Is seeking mental health treatment “brave”?
The media is aflutter this morning, touting the public exit of Jonathan Trott from The Ashes as, amongst other things, brave. Even Jeff Kennett, Chairman of mental health organisation Beyond Blue, has come out and said that Trott’s openness in his departure shows courage.
I agree with that, in some respects.
To seek medical treatment for a mental health issue is brave. To talk about it publicly might be construed as brave–not because bravery is required to address a mental health issue, but because of the stigma that still accompanies being forthright about it. It is brave to speak out inspite of the repercussions, some of which are no doubt sub-conscious ones–if you’re competing for a place in an Ashes side with one other player, equal in talent, who hasn’t spoken out about a battle with mental health issues (however small), can a selection panel consider you to be the best person for the job? There is a certain degree of courage required to differentiate yourself in that way.
The first time I told an employer about my mental health issues (in the privacy of her office, not on national TV), I didn’t feel very brave. I felt stupid and weak, like I was tearing myself open and asking her to pour acid into my chest. She said, “Thanks for telling me,” but what I heard was, “You are a faker.” Later on, when I had recovered from the agony of coming clean and no one had sacked me, I felt braver. But in the moment, least brave ever.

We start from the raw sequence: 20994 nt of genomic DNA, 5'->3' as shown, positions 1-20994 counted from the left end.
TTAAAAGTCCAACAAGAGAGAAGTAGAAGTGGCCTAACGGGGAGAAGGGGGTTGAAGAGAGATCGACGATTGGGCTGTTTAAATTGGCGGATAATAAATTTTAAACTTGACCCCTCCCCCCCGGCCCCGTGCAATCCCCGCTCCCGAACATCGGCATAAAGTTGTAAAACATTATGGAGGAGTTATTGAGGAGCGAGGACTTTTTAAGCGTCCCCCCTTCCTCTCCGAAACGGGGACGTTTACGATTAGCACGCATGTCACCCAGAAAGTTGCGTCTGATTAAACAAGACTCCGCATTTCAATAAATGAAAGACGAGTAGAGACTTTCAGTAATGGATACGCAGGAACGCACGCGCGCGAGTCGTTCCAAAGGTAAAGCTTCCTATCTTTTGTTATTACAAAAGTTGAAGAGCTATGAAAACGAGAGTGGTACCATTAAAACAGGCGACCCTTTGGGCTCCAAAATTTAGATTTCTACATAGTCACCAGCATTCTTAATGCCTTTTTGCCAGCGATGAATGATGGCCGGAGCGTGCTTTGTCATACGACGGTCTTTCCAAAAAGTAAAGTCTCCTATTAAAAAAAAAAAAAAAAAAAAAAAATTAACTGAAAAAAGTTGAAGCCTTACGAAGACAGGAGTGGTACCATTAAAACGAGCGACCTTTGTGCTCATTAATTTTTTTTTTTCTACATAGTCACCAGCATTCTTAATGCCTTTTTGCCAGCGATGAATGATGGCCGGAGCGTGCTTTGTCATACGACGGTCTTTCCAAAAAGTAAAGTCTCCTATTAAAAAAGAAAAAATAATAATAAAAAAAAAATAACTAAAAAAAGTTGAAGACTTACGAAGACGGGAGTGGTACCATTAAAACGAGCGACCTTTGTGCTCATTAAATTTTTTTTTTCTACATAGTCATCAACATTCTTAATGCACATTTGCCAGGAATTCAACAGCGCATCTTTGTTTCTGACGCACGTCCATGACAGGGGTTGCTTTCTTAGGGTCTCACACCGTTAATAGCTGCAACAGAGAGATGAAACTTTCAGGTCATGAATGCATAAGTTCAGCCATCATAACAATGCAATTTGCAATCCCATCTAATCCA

So raise these people up and celebrate their bravery, by all means. Get it out in the open, make it okay to have a mental health issue because a sporting celebrity does, or an actor does, or a scientist does. Contribute to the normalisation of treatment of these issues, so that I or you or someone else can go to the doctor and say, “My brain is a bit overripe,” and not be burned at the stake.
But these messages should be accompanied by a little guidance, which is that you don’t need to be brave to seek treatment.
It would be fair to say that people who suffer from mental health issues spend a reasonable amount of time feeling un-brave. And that in the times when they need treatment the most, they are probably close to their point of minimum braveness. We need a little perspective: you don’t have to be brave to seek treatment. If you’re not feeling brave, that doesn’t mean you can’t seek treatment, and it doesn’t mean that you won’t respond positively to treatment. But if you do seek it, even if you’re not front-page news (or if you are), then you’re also brave. It doesn’t matter if you’re feeling brave, or if you’re not feeling brave. You can seek treatment at both of those times, and you will be brave.
You don’t get a say in it. You just are. Jonathan Trott showed courage, and you can show courage, and never once feel like you are actively choosing to be brave, but you are.